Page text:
Fear of Human Voices Can Shape an Ecosystem

A female North American Cougar walking at night in Aptos, Monterey Bay, California. (Sebastian Kennerknecht)

In the mountains near Santa Cruz, there’s an area where nature’s rules don’t seem to apply. Everything looks normal — there’s a stream, oak trees, redwoods, bobcats, skunks and the occasional opossum. Pacific tree frogs croak all day and into the night.

Only those who listen carefully would notice that something in this remote spot sounds unusual. Human voices have joined the mix — and they’re reading, sometimes a short story written by Paul Bowles, at other times, poetry by Gwendolyn Brooks.

These voices, and only these, have dramatically affected the way life moves through the area. Mountain lions avoid their old paths, and bobcats emerge almost exclusively at night. Rodents, meanwhile, have gotten bolder.

The creatures are responding to virtual voices — recordings that UC Santa Cruz researchers are playing through loudspeakers they’ve placed in the forest.

Scientists have used these sounds to study, for the first time, how entire ecosystems react to the fear of humans in their midst. These studies begin to quantify a painful truth: that humans alter any landscape in which we live, often in ways we can’t anticipate.

Phantom Voices

UC Santa Cruz wildlife ecologist Justin Suraci says it’s hard for humans to fully understand how fear plays out in wild animals. Humans can’t really say that an animal feels fearful emotions, so Suraci and other researchers chose to monitor fear by observing how animal behavior changes when predators may be near.

In response to human voices, bobcats emerged almost exclusively at night. (Barry Rowan)

Suraci and his research adviser, Chris Wilmers, wanted to find out whether just the fear of humans — without a road or other physical markers nearby — would be enough to change animals’ behavior. To test their hypothesis, they chose the easiest sense to control: sound.

The researchers staked out two separate square kilometers in the Santa Cruz Mountains. For five weeks, the team broadcast recordings of their voices, meant to mimic what animals might hear in a wildlife-urban interface, from 25 speakers in each region. The voices spoke infrequently, but creatures could hear them occasionally from any point in the area.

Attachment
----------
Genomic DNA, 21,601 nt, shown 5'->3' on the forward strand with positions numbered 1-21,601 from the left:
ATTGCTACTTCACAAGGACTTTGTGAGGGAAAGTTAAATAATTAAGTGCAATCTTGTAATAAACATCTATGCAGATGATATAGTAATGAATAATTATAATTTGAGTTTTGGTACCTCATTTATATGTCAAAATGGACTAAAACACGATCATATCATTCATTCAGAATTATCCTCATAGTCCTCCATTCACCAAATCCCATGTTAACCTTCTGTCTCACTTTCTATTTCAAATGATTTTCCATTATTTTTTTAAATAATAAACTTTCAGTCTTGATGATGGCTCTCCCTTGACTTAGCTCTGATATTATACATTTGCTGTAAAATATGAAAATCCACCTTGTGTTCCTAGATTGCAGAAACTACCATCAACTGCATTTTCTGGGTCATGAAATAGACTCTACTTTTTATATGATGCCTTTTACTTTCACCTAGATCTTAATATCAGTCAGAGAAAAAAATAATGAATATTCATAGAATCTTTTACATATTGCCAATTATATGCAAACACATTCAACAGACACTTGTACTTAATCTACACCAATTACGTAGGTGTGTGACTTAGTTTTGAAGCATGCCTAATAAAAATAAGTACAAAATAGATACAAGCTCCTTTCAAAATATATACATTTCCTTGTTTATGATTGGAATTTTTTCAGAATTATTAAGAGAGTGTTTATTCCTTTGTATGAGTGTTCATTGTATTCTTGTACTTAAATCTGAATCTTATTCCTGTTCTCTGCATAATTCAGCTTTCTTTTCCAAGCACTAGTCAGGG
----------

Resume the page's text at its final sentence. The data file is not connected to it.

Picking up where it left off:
By simultaneously studying the behavior of mountain lions, smaller carnivores such as bobcats, and prey such as deer mice, the team was able to isolate the effects of fear rippling through an ecosystem. Each species responded a little differently. Mountain lions avoided the area and moved more cautiously when they heard the voices, and bobcats started hunting mostly at night. Skunks moved around less than before; opossums took, on average, almost two days longer than usual to find food. Deer mice, by contrast, reveled in the absence of the large carnivores. They became bolder and foraged for food more thoroughly and in larger areas than they’d covered before.

Previous experiments have suggested the influence of sound on a single species. Songbirds avoided a “phantom road” in Idaho, where researchers played the sounds of passing cars. Mule deer in Colorado differentiated between predators based on their calls.

But these experiments become much more complicated when they consider how fear moves through an entire landscape. The reintroduction of wolves to Yellowstone has sparked a debate about whether the fear of wolves or their actual killing behavior changed elk habits enough to produce a cascade of effects that ultimately changed the shape of rivers.

Deer mice took advantage of their predators' absence to forage for food more intensely and in a wider range. (Aria Crabb)